Teacher Education in Light of a Few Principles, Theories, and Studies on Vocational Training and Adult Education/la Formation Des Enseignants À la Lumière De Quelques Principes, Theories et Travaux De la Formation Professionnelle et De la Formation Des Adultes

Article excerpt

ABSTRACT. The objective of this article is to critically examine teacher education based on the concepts, principles, and practices of adult education, vocational training, and continuing vocational training. We will discuss a few aspects of teacher education from the perspective of our research and our theoretical frames of reference, touching on the fields of initial and continuing vocational training, as well as adult education, work psychology, and developmental psychology (Pastré, Mayen, & Vergnaud, 2006, Mayen, 2007). We will also draw from a research study on professional work and training in very different sectors: railroad transportation, public works, agriculture, human services, technical-commercial services, guidance, and orientation. This allows us to examine teaching in the light of what we know of other forms of work, and teacher education in the light of what we know of vocational training and adult education.


RÉSUMÉ. Cet article a pour objectif d'interroger la formation des enseignants à partir des concepts, des principes et des pratiques de la formation des adultes, de la formation professionnelle et de la formation professionnelle continue. Ces trois catégories de formation dessinent des champs de pratiques - et pour partie - des champs de recherche et des champs théoriques qui ont un grand nombre de points communs, bien qu'ils ne se recoupent pas entièrement. Nous allons donc discuter quelques aspects de la formation des enseignants à partir de notre propre perspective de recherche et de nos cadres de référence théoriques, inscrits dans le champ de la formation professionnelle, initiale et continue et de la formation des adultes ainsi que dans celui de la psychologie du travail et du développement (Pastré, Mayen & Vergnaud, 2006, Mayen, 2007). Nous allons le faire aussi à partir d'une expérience de recherche consacrée au travail et à la formation de professionnels de domaines très différents : transports ferroviaires, travaux publics, agriculture, service aux personnes, services technico-commerciaux, conseil et orientation. C'est ce qui nous autorise à examiner le travail d'enseignement, à la lumière de ce que nous savons des autres formes de travail et la formation des enseignants à la lumière de ce que nous savons de la formation professionnelle et de la formation des adultes.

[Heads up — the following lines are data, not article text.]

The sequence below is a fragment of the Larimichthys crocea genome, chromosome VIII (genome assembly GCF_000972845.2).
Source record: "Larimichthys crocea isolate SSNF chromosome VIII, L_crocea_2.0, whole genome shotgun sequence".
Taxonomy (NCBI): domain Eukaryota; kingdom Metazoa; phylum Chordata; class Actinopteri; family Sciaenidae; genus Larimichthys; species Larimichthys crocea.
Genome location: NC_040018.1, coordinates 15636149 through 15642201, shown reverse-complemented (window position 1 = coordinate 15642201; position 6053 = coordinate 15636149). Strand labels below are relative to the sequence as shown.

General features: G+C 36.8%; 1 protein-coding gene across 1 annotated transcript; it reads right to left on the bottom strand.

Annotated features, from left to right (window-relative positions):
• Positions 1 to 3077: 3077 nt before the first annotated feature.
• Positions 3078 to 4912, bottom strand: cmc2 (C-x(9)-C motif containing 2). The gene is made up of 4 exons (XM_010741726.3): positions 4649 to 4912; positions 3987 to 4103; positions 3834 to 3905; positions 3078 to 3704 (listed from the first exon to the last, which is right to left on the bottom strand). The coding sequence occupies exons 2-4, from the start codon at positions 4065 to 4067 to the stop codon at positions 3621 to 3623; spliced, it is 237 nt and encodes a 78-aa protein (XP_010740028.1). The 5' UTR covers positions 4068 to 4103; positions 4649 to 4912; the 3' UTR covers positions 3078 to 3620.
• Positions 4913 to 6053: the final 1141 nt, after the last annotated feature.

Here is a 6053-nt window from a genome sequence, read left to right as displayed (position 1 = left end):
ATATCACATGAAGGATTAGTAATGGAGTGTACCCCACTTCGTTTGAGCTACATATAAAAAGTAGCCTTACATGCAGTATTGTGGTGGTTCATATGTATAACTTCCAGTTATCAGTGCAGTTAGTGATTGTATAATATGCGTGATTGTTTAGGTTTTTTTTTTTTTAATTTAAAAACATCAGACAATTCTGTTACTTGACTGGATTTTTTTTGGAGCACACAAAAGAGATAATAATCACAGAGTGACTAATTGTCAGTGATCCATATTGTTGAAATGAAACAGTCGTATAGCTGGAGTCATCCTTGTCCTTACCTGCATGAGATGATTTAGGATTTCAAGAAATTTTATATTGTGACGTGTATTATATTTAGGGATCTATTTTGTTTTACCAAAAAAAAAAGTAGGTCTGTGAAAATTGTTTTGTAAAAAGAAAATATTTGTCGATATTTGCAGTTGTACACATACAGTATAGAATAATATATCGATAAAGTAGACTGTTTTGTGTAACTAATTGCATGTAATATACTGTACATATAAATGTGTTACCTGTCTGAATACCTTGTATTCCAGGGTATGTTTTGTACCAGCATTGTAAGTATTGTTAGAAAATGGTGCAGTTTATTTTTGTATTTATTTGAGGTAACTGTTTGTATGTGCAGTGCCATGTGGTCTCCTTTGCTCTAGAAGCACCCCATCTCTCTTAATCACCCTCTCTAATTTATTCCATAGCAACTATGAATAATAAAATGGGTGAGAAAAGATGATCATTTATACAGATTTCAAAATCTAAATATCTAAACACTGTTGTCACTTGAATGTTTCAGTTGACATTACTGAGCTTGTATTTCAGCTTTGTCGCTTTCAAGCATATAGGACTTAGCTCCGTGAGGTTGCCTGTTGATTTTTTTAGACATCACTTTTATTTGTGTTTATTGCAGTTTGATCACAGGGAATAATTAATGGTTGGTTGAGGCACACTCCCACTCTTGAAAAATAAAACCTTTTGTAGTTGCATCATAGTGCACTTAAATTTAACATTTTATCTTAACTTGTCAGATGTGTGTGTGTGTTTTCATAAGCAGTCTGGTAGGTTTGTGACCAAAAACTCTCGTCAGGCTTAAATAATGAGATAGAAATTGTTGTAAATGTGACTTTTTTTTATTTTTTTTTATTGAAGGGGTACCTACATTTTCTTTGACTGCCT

The approach adopted in this article stems from an initial observation, namely that teacher education seems often to be considered a separate form of training altogether; the same can be said of the work involved in teaching (Mayen, 2011, forthcoming). Yet, it appears to us that one of the means to renew ways of thinking about teaching and teacher education is to avoid conceiving of them as exceptions. Each form of work has its own specificities, but nevertheless falls under the scope of a larger category, that is, work itself, which is the subject of work psychology and ergonomics.

Our experience in work analysis also indicates that professionals always think and say that their work is unlike any other. Teaching shares many properties with other types of professional activity, and, like all types of work, it also has its specificities. Consequently, it should be possible to consider teacher education as another form of vocational training, another form of adult education, and another form of continuing education. After all, there is no credible premise for us to assume that teachers and future teachers are any different from other people: they learn, reason, and act according to the same laws.


Adults are no longer children. How often have we heard the reminder made to trainers that they must take into account the life experiences of their adult students? Adult education has increased the number of novel forms of education and training in order to make a distinction between the adult learner and the school student. …